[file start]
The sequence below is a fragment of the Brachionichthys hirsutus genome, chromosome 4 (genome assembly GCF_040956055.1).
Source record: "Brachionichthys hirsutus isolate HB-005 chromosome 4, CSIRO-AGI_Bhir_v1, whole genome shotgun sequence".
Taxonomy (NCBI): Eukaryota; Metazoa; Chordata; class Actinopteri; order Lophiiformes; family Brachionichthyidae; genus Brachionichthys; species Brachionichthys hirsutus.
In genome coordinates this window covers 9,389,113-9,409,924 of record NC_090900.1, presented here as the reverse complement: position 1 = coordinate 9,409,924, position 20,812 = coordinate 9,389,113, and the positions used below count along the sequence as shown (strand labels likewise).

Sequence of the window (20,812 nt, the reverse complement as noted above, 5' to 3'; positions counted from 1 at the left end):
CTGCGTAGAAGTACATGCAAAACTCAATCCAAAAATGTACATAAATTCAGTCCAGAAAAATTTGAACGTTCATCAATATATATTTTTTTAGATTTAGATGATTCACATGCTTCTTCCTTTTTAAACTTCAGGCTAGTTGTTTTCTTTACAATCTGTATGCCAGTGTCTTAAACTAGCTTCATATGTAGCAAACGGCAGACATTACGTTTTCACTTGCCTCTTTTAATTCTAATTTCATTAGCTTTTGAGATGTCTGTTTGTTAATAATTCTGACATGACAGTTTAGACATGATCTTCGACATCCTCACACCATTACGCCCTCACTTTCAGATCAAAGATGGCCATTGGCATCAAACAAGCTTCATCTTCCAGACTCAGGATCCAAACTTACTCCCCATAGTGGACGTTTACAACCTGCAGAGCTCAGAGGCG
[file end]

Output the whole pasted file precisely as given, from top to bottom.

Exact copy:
The sequence below is a fragment of the Brachionichthys hirsutus genome, chromosome 4 (genome assembly GCF_040956055.1).
Source record: "Brachionichthys hirsutus isolate HB-005 chromosome 4, CSIRO-AGI_Bhir_v1, whole genome shotgun sequence".
Taxonomy (NCBI): Eukaryota; Metazoa; Chordata; class Actinopteri; order Lophiiformes; family Brachionichthyidae; genus Brachionichthys; species Brachionichthys hirsutus.
In genome coordinates this window covers 9,389,113-9,409,924 of record NC_090900.1, presented here as the reverse complement: position 1 = coordinate 9,409,924, position 20,812 = coordinate 9,389,113, and the positions used below count along the sequence as shown (strand labels likewise).

Sequence of the window (20,812 nt, the reverse complement as noted above, 5' to 3'; positions counted from 1 at the left end):
CTGCGTAGAAGTACATGCAAAACTCAATCCAAAAATGTACATAAATTCAGTCCAGAAAAATTTGAACGTTCATCAATATATATTTTTTTAGATTTAGATGATTCACATGCTTCTTCCTTTTTAAACTTCAGGCTAGTTGTTTTCTTTACAATCTGTATGCCAGTGTCTTAAACTAGCTTCATATGTAGCAAACGGCAGACATTACGTTTTCACTTGCCTCTTTTAATTCTAATTTCATTAGCTTTTGAGATGTCTGTTTGTTAATAATTCTGACATGACAGTTTAGACATGATCTTCGACATCCTCACACCATTACGCCCTCACTTTCAGATCAAAGATGGCCATTGGCATCAAACAAGCTTCATCTTCCAGACTCAGGATCCAAACTTACTCCCCATAGTGGACGTTTACAACCTGCAGAGCTCAGAGGCG